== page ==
5. Paivi It is no secret that I struggle.. I have many incomplete papers sitting in my room..I will not throw them away… I try to see what is there and what it is that I am missing…Last night I had one propped on a table very carelessly so it was at a strange type of angle and there they were… the 2 cats hunting in my flower bed. So now I am trying to figure out how to get them exposed. I am afraid of ruining what is there so I am making copies and working that way…I know that makes it to planned but I am so afraid of losing it now that I have found it..I love your classes and the ladies who are there You and they have kept me from quitting..thank you for sharing your talent.

  6. This is really a valuable lesson for me. This posting feels like a key to unlocking how to translate the natural world into my art. . During the class I am taking from you now, I keep thinking how much I would love to sit down with you for a week (or a month!) and talk and paint away the long winter nights heading our way. I love how aware you are of your thought processes. Thank you for your gifts so freely given.

  7. Oh, this was just in time. I read after looking across the room to my easel and a piece of work I wanted to be wonderful but is awful. And it put me in a funk with headlines: You Are Not An Artist! Who Do You Think You’re Kidding? I’m still looking at that painting and now feel encouraged to either work on it more or let it go and move on. But I no longer am reading those headlines!
    Thanks, thanks, thanks…

    Your own piece is lovely! I have hope…

  8. Studying the first four stages of your painting, I would never have imagined the end result–which is incredible! Thanks again for your excellent class. It taught me to free up my ideas of colour!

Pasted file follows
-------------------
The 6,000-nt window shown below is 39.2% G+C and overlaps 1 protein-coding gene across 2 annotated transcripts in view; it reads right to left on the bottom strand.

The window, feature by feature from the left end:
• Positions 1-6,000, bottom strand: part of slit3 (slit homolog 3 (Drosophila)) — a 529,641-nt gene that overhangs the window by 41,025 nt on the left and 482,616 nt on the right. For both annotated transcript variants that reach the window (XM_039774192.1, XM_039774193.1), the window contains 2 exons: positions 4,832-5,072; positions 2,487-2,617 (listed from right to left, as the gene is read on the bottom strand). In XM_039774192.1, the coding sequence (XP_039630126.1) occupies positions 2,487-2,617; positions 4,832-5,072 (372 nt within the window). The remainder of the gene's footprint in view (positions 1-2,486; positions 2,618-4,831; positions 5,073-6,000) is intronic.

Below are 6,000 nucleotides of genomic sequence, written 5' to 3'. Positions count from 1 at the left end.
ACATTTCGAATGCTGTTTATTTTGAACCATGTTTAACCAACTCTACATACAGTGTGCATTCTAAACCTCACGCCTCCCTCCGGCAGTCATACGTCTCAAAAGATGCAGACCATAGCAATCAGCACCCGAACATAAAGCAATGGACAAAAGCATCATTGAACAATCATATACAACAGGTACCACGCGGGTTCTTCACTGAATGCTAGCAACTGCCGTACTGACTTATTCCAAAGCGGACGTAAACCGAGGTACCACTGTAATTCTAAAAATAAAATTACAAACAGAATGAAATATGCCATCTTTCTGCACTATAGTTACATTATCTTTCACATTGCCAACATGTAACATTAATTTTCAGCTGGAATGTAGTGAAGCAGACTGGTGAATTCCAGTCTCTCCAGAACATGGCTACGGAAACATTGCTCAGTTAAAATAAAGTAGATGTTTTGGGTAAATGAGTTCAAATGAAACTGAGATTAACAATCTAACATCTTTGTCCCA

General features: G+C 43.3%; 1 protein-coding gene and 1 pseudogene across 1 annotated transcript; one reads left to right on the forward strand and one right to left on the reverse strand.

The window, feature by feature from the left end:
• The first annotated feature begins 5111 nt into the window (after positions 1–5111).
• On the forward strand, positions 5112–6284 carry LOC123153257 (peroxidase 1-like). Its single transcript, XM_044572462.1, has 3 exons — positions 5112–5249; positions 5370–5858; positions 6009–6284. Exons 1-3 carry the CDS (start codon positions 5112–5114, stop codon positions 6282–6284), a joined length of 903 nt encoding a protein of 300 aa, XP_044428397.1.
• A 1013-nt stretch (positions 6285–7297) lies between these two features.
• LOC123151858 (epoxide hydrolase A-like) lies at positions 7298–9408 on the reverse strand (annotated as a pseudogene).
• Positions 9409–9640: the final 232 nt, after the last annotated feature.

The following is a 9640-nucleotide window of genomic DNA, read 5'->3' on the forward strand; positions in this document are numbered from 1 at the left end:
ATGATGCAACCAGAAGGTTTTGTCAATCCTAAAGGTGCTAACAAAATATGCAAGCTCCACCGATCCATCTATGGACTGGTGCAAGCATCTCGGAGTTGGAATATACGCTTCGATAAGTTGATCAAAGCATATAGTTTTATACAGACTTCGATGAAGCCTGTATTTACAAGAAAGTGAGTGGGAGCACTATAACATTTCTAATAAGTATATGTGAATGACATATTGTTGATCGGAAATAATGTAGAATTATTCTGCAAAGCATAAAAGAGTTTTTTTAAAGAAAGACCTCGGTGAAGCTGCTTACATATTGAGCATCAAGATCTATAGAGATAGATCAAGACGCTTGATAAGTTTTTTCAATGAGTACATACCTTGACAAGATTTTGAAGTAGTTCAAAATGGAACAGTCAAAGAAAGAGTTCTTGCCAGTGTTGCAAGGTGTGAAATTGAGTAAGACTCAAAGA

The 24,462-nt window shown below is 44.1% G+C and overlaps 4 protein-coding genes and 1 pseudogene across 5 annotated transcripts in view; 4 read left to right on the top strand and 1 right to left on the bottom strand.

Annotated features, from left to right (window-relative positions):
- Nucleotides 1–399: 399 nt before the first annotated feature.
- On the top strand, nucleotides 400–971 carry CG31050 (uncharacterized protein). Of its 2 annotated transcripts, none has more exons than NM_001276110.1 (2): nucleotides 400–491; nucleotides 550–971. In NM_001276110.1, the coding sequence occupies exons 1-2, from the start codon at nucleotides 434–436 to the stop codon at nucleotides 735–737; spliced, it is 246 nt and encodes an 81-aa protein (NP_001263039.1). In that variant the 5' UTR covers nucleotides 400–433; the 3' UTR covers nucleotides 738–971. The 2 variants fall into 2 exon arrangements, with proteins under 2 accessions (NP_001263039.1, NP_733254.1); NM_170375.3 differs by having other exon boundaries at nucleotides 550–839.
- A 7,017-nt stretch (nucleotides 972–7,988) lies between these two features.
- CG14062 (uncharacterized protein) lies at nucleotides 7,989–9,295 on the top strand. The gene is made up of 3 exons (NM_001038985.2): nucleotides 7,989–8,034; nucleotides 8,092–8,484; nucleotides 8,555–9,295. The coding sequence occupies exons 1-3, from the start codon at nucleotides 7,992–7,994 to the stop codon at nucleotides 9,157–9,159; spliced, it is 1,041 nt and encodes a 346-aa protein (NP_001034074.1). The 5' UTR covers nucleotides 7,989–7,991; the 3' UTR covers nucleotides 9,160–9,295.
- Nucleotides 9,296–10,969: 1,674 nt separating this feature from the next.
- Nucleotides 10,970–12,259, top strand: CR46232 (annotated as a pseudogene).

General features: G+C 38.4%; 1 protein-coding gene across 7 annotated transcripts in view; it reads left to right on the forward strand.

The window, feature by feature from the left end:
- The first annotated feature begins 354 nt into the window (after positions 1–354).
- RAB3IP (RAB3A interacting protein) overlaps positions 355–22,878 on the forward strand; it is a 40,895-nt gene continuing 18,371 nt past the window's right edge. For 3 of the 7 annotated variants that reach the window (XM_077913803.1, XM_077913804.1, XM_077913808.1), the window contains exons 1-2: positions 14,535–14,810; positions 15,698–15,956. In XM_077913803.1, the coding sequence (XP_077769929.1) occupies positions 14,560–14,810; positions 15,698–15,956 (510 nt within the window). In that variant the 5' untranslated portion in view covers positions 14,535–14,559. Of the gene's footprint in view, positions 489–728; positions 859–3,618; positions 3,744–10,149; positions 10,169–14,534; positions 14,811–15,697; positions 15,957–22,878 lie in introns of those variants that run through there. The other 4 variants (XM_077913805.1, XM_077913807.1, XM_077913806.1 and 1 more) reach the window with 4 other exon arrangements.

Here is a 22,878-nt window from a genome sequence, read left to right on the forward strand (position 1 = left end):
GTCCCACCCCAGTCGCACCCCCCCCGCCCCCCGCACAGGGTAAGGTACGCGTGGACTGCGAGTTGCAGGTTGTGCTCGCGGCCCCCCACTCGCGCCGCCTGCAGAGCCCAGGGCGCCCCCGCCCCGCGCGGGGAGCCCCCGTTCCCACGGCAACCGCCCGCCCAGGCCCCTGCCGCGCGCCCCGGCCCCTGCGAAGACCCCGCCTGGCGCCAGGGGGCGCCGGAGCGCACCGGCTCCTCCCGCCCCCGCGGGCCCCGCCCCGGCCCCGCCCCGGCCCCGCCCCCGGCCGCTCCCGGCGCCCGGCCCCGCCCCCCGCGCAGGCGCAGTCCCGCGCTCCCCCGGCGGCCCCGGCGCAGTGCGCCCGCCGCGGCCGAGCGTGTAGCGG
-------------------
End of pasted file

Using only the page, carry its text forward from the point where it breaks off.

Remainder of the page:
9. Another wonderful post Paivi! Thank you so much for sharing of yourself. I am feeling stuck or blocked right now and this helps give me the courage to just carry on and work THROUGH the ‘ugly’ and also appreciate it as part of my process. What a beautiful painting you have made!!

  10. I love that bright blue peeking through giving it fresh air and pushing the images forward. Your process steps are so valuable and because you can explain your thoughts so well, you provide enough information to instruct us about the process not just how to draw your picture. It is freeing and exciting and beautiful to see all the post not only just the end painting. But the painting is gorgeous and more meaningful once we hear all your thoughts. Thank you so much.

  11. Can you send me that piece that you threw away? Really, I can’t believe this could happen to you. I have decided not to throw anything away-even the things I’m not happy with, just so I can sometimes return to them and see what I did and if I’m improving. Love your methodology – wish I had your imagination. Thanks for sharing